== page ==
To Florida: Dominik Hasek, Larry Murphy, Craig Simpson, Tomas Steen, Ed Olczyk, Igor Kravchuk, Stephane Richer, Ed Kastelic, Kjell Dahlin, Valerie Bure, Rob Brown, SJS 1st 1997

Out of Florida: Mike Richter, Bobby Carpenter, Danton Cole, Sylvan Lefebvre, Shane Doan, Dan Boyle, Maxim Galanov, Jussi Markkanen, Sean Brown, Vladimir Ruzicka, Steve Smith, Geoff Courtnall, Russ Courtnall, 1998, Brent Hughes, Domenic Pittis, Mike Hartman, Blair Atcheynum, FLA 1st 1998, FLA 2nd

This doesn’t take into consideration any of the assets that both came in and went out. So, is the team any better or is it simply a horse of a different color? We have no idea, honestly. From a purely impact perspective, you can distill the moves down to bringing in Hasek, Murphy, Richer, and the SJS 1st, along with some decent depth, while Richter, Geoff Courtnall, Russ Courtnall, Shane Doan and Dan Boyle were sent elsewhere. Hasek is clearly the X-factor here, and Murphy is an upgrade on the blueline, something the Panthers have wanted to add to for years. More than anything though, it’s a shake up for a franchise that has long held championship aspirations but has fallen short time and time again in recent years. We’re inclined not to judge the trade too much just yet, mainly because half these guys will have been traded by next week.

We touched on the Quebec Nordiques earlier but they are in a bit of an odd position right now, seemingly going in two directions at once, something St. Louis Blues fans are accustomed to. Trading Sakic was a hard pill to swallow, but it made some sense. Turning around and trading Scott Stevens to the Rangers made even more sense, as the Rangers are clearly on the rise and Quebec is looking to get younger. While Kevin Dahl is a middling defensive player with offensive upside, Dmitri Yushkevich could develop into a very solid player in time. Then, they traded Khell Dahlin, an underrated forward, to the Florida Panthers. The deal made sense in principle, but the return did not. Sergei Makarov, once great but now long in the tooth at 36, is not the type of asset that the Nordiques need given their recent moves, and likely will not return as much as Dahlin would have on the market. The 3rd round pick that came along is fine but largely inconsequential. Quebec then moved two decent young assets, Wayne Primeau and Anson Carter for two similarly decent, but slightly older assets, in Patrice Brisebois and Steve Dubinsky. We’re not a huge fan of Primeau as he projects to be very limited offensively, but from a developmental perspective, Carter likely has the highest upside at just 21 years of age, compared to the 25-year old Dubinsky and 24-year old Brisebois. Both are fine, and neither are old, but the value proposition is skewed slightly to the Lightning.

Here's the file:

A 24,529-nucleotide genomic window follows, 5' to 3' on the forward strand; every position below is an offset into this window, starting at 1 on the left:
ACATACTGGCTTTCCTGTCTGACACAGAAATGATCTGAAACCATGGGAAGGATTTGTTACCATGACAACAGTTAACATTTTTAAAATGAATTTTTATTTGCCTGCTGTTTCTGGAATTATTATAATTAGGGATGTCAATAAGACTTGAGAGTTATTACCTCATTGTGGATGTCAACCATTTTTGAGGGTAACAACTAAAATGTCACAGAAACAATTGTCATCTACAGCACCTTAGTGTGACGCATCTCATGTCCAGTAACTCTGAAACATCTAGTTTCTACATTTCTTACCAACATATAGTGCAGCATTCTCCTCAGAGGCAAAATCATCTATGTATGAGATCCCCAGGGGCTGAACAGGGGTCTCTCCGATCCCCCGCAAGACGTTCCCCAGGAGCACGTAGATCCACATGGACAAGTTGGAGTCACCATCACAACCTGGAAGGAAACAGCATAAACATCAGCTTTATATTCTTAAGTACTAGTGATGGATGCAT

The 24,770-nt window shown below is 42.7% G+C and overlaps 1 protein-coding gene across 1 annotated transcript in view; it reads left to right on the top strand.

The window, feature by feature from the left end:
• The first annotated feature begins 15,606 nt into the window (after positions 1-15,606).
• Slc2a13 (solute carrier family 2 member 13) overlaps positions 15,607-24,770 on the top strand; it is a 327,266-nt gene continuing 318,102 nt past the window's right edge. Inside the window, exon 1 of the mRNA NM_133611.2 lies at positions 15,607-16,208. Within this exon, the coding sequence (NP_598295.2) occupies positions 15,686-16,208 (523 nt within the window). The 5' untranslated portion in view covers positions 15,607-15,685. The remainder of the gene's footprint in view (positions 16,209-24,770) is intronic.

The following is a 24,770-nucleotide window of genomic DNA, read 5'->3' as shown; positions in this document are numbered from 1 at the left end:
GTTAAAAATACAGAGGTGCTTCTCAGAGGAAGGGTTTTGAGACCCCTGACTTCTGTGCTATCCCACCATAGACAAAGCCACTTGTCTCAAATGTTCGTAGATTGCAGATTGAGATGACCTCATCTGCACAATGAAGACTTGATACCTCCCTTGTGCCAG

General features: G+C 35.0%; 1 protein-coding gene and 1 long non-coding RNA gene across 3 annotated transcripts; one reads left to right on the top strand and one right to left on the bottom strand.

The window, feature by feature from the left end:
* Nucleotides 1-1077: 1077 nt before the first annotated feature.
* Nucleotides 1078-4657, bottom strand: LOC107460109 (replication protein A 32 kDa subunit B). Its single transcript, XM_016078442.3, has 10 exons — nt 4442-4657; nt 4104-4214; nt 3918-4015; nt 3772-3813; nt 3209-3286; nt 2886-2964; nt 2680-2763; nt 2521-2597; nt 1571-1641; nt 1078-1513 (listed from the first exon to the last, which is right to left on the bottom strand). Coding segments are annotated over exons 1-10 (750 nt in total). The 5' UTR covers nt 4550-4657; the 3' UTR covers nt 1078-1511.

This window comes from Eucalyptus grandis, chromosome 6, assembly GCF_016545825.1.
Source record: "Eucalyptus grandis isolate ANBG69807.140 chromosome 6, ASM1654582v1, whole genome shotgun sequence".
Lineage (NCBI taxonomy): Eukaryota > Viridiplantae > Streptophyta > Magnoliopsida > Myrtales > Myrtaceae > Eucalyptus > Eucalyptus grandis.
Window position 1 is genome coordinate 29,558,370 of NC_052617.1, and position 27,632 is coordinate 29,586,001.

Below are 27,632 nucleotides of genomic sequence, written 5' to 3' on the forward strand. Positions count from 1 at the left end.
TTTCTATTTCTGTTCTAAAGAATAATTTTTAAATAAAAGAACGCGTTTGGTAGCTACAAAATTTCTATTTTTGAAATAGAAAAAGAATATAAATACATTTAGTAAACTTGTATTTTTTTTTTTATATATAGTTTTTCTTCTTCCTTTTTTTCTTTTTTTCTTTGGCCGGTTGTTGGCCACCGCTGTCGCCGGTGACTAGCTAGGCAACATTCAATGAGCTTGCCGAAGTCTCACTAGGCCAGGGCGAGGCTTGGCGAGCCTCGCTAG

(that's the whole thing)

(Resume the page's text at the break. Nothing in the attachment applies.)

But most impactfully, right after receiving the 25-year old Olaf Kozlig in the Sakic deal, Quebec immediately turned around and traded him for Patrick Roy. Now, it’s hard to argue with acquiring Pat Roy, but he is four years older than Kolzig, turning 30 next year. Developmentally, Kolzig could easily equal Roy, and possibly even surpass him depending on the Rangers development plans. It’s true that New York may have a bottleneck of star young goalies with Tim Thomas laying in wait, so that may change the equation, but given Quebec’s delayed timeline to compete now with Sakic and Stevens gone, it seemed like a 25-year old Kolzig better fit the team’s long-term plans compared to the 29-year old Roy. To be clear, the deal isn’t bad, we’re just not sure that it really fits.